Camera Obscura

Testing the Waters:
Tidal Changes for Camera Obscura

After 17 years of bittersweet love songs and straight-up sad chamber-pop, Camera Obscura have written their first completely uplifting song.

With galloping drums and twinkling guitar, the Glasgow group often paints dainty, fanciful moods. But every cheery, seemingly happy melody on their past four full-lengths is actually dampened by distressing lyrics, most of them rooted in regret, heartbreak, self-criticism or self-sabotage. Don’t bother scouring the singles, either. Even “Marathon Not a Sprint” is pessimistic.

Tucked away in the middle of Desire Lines, released in June via 4AD, is Camera Obscura’s inaugural trip to a genuinely happy place. Unlike the deceptive underbelly of the rest of their repertoire, the overtly sunny opening notes and overall bright palate of “Every Weekday” are never greyed by downcast remarks. That’s because frontwoman Tracyanne Campbell crafted it in tribute.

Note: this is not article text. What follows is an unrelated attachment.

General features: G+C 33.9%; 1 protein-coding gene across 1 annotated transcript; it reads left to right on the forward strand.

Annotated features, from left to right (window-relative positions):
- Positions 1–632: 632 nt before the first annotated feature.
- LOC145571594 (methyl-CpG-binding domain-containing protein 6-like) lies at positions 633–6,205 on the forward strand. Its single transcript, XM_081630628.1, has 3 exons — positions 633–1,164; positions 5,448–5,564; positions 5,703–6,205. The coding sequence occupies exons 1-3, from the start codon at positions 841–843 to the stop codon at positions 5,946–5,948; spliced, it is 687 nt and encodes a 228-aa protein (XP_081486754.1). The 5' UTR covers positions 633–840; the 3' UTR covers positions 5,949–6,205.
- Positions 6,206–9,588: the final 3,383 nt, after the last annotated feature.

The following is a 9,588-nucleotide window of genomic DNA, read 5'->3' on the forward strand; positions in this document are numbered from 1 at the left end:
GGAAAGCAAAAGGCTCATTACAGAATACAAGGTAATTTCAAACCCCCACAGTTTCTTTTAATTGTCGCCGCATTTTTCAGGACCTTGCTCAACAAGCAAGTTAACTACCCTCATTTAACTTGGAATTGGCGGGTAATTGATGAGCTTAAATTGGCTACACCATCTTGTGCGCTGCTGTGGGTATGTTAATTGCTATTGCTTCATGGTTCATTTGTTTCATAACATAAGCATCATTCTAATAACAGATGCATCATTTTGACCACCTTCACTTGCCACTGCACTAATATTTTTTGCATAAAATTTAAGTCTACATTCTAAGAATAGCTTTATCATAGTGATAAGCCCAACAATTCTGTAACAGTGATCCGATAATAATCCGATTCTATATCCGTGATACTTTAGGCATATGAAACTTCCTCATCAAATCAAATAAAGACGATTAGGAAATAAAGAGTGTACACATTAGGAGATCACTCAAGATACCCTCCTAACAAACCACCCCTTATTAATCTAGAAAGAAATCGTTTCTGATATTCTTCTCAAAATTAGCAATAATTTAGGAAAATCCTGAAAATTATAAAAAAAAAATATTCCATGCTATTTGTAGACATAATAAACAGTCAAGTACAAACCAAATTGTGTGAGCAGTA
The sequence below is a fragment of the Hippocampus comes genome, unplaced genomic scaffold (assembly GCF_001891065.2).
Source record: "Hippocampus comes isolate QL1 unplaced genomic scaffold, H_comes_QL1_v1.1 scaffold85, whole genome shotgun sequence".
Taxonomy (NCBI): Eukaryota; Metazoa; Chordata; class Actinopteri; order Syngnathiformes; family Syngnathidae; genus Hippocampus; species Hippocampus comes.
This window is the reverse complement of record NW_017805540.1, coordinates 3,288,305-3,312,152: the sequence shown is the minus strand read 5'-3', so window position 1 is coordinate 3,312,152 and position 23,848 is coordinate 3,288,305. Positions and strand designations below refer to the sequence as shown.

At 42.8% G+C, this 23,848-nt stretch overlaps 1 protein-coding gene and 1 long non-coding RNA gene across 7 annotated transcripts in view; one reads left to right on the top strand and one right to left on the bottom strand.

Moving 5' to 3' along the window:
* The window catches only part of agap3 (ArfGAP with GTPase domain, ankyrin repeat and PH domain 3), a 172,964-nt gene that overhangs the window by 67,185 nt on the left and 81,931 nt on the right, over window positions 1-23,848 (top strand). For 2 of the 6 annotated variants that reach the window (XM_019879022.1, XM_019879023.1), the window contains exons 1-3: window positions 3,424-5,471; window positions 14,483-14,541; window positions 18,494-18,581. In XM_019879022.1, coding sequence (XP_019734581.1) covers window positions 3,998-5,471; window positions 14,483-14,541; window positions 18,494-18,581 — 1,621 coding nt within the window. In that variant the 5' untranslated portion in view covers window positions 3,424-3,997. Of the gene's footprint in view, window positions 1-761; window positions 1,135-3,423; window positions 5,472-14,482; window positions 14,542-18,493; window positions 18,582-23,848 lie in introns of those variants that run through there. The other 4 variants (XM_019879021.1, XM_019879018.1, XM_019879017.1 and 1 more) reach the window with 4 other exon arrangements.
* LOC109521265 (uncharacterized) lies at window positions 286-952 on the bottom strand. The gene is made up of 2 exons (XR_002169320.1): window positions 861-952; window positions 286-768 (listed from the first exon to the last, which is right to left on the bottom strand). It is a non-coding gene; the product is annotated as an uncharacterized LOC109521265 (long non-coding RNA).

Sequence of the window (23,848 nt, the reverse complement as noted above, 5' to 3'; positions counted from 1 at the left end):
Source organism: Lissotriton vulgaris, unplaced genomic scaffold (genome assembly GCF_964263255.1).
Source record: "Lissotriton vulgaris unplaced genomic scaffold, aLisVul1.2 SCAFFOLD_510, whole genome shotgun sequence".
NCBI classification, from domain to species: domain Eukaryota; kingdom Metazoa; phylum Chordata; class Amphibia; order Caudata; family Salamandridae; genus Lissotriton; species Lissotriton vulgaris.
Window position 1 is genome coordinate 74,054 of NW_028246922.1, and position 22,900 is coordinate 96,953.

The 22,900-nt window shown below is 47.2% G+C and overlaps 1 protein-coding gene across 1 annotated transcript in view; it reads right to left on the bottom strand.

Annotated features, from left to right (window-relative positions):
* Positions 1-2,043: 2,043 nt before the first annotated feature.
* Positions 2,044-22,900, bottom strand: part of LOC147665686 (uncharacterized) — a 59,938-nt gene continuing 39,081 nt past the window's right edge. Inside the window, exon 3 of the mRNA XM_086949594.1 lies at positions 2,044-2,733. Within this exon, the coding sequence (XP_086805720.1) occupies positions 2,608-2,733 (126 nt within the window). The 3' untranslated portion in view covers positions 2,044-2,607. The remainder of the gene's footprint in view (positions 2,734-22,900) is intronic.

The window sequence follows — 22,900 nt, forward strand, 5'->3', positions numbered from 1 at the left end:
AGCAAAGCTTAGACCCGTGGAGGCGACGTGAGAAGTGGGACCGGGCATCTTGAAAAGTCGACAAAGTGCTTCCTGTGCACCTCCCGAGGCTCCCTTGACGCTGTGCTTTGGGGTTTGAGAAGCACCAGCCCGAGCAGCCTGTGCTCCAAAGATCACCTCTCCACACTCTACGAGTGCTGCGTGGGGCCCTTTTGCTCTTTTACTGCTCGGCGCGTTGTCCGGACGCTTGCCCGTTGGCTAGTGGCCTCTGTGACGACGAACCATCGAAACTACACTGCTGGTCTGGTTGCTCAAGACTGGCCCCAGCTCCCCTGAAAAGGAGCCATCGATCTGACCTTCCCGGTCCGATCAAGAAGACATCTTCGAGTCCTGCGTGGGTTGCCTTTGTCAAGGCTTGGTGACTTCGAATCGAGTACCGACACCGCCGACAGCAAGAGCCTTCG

“We had quite a tough time with it in between records,” explains Campbell. “[Keyboardist] Carey Lander was sick, quite seriously sick. And I guess I had a moment of inspiration. I wrote that song really quickly one night and it was just done in a flash. I guess it was kind of just a love song to the band or something.”

After 2009’s My Maudlin Career, Lander was diagnosed with cancer. The band took a break until Lander was ready to resume, though as the primary songwriter Campbell continued cultivating new material here and there. In the beachy romp she’s bolstered by pride and love for Lander, and you can almost hear a smile. She only interrupts the avalanche of adoration to make a heartfelt deal: “I won’t let you down/ Take all of my time/ But don’t/ Don’t/ No don’t let me down.”

“You know, when something happens in your life and you start thinking about what’s really important…We had to sort of pull ourselves together and get on with doing this, writing songs and making music, even though it didn’t feel like a priority or that it should have been a priority. In hindsight, it was important to carry on with it,” Campbell concludes.

In a show of resilience, Camera Obscura did more than simply chug along. In terms of production, they intentionally took a plunge. Desire Lines marks their first album recorded outside of Scotland.